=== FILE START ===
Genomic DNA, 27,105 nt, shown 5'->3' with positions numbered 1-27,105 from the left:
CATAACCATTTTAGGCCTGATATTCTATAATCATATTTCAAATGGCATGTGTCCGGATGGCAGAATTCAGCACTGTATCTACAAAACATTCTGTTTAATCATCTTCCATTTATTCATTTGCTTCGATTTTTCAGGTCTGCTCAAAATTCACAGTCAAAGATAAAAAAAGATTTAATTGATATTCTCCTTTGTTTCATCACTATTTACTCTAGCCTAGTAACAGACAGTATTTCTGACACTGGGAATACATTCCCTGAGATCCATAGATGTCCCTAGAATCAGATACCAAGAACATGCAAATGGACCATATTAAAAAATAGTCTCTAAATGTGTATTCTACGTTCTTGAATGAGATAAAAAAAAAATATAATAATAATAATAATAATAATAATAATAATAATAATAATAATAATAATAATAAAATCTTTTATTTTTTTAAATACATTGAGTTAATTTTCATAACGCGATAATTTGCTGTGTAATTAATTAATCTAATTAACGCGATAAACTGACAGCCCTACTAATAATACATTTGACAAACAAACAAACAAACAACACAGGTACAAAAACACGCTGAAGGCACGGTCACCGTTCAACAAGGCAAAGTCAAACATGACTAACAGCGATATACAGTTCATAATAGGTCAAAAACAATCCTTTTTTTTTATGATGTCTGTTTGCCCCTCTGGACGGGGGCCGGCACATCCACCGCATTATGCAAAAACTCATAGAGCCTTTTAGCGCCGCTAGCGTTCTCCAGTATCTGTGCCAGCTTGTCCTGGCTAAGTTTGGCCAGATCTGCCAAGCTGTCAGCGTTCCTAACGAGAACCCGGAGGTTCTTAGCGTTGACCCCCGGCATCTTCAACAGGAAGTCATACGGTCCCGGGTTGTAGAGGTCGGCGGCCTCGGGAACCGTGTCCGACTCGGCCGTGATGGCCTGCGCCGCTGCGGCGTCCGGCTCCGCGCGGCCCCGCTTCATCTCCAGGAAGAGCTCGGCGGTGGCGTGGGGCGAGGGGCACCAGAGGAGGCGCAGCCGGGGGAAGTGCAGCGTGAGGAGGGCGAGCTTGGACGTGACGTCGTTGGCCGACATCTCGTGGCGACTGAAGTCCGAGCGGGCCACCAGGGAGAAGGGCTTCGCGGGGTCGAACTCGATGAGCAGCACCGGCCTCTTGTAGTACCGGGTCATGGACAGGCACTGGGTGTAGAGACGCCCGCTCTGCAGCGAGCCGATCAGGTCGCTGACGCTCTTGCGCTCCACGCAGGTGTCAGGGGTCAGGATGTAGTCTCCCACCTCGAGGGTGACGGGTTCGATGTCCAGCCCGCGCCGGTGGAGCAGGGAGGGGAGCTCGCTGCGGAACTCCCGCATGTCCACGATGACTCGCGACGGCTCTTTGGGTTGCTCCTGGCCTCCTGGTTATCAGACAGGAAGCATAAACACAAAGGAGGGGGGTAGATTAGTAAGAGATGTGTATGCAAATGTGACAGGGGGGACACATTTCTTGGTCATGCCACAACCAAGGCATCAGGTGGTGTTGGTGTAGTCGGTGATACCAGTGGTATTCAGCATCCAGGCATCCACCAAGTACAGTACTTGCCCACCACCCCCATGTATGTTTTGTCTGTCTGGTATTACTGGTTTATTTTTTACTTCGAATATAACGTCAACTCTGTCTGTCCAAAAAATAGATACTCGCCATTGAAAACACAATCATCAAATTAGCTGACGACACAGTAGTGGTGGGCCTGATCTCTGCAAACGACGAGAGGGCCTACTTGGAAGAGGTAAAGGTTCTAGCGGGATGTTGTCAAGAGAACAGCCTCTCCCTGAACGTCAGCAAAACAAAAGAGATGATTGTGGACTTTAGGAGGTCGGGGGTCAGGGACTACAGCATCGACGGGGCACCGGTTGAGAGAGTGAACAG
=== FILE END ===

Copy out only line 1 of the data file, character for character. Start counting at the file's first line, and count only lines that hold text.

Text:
Genomic DNA, 27,105 nt, shown 5'->3' with positions numbered 1-27,105 from the left: